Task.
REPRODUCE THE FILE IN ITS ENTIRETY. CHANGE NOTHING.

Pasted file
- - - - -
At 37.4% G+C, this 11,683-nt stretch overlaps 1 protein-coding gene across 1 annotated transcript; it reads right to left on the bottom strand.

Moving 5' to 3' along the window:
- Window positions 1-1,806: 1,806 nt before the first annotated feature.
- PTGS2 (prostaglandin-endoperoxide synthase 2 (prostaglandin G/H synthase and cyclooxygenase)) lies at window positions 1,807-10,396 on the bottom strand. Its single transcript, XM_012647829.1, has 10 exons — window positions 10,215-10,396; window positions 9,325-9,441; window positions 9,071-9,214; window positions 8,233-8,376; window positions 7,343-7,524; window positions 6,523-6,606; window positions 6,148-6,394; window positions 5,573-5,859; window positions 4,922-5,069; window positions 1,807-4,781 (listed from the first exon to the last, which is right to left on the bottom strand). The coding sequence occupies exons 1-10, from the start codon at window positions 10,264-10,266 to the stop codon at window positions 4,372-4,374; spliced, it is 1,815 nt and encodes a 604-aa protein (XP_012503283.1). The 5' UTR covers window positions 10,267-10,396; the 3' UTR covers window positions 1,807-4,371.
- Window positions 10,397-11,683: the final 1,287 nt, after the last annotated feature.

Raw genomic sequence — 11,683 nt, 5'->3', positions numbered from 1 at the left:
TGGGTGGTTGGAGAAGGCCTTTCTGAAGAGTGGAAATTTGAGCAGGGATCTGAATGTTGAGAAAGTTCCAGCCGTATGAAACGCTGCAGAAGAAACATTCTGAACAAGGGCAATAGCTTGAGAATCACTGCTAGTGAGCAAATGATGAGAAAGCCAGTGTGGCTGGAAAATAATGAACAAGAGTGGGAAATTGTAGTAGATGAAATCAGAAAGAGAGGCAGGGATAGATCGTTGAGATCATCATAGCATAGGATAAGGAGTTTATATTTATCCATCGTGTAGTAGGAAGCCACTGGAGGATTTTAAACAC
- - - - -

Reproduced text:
At 37.4% G+C, this 11,683-nt stretch overlaps 1 protein-coding gene across 1 annotated transcript; it reads right to left on the bottom strand.

Moving 5' to 3' along the window:
- Window positions 1-1,806: 1,806 nt before the first annotated feature.
- PTGS2 (prostaglandin-endoperoxide synthase 2 (prostaglandin G/H synthase and cyclooxygenase)) lies at window positions 1,807-10,396 on the bottom strand. Its single transcript, XM_012647829.1, has 10 exons — window positions 10,215-10,396; window positions 9,325-9,441; window positions 9,071-9,214; window positions 8,233-8,376; window positions 7,343-7,524; window positions 6,523-6,606; window positions 6,148-6,394; window positions 5,573-5,859; window positions 4,922-5,069; window positions 1,807-4,781 (listed from the first exon to the last, which is right to left on the bottom strand). The coding sequence occupies exons 1-10, from the start codon at window positions 10,264-10,266 to the stop codon at window positions 4,372-4,374; spliced, it is 1,815 nt and encodes a 604-aa protein (XP_012503283.1). The 5' UTR covers window positions 10,267-10,396; the 3' UTR covers window positions 1,807-4,371.
- Window positions 10,397-11,683: the final 1,287 nt, after the last annotated feature.

Raw genomic sequence — 11,683 nt, 5'->3', positions numbered from 1 at the left:
TGGGTGGTTGGAGAAGGCCTTTCTGAAGAGTGGAAATTTGAGCAGGGATCTGAATGTTGAGAAAGTTCCAGCCGTATGAAACGCTGCAGAAGAAACATTCTGAACAAGGGCAATAGCTTGAGAATCACTGCTAGTGAGCAAATGATGAGAAAGCCAGTGTGGCTGGAAAATAATGAACAAGAGTGGGAAATTGTAGTAGATGAAATCAGAAAGAGAGGCAGGGATAGATCGTTGAGATCATCATAGCATAGGATAAGGAGTTTATATTTATCCATCGTGTAGTAGGAAGCCACTGGAGGATTTTAAACAC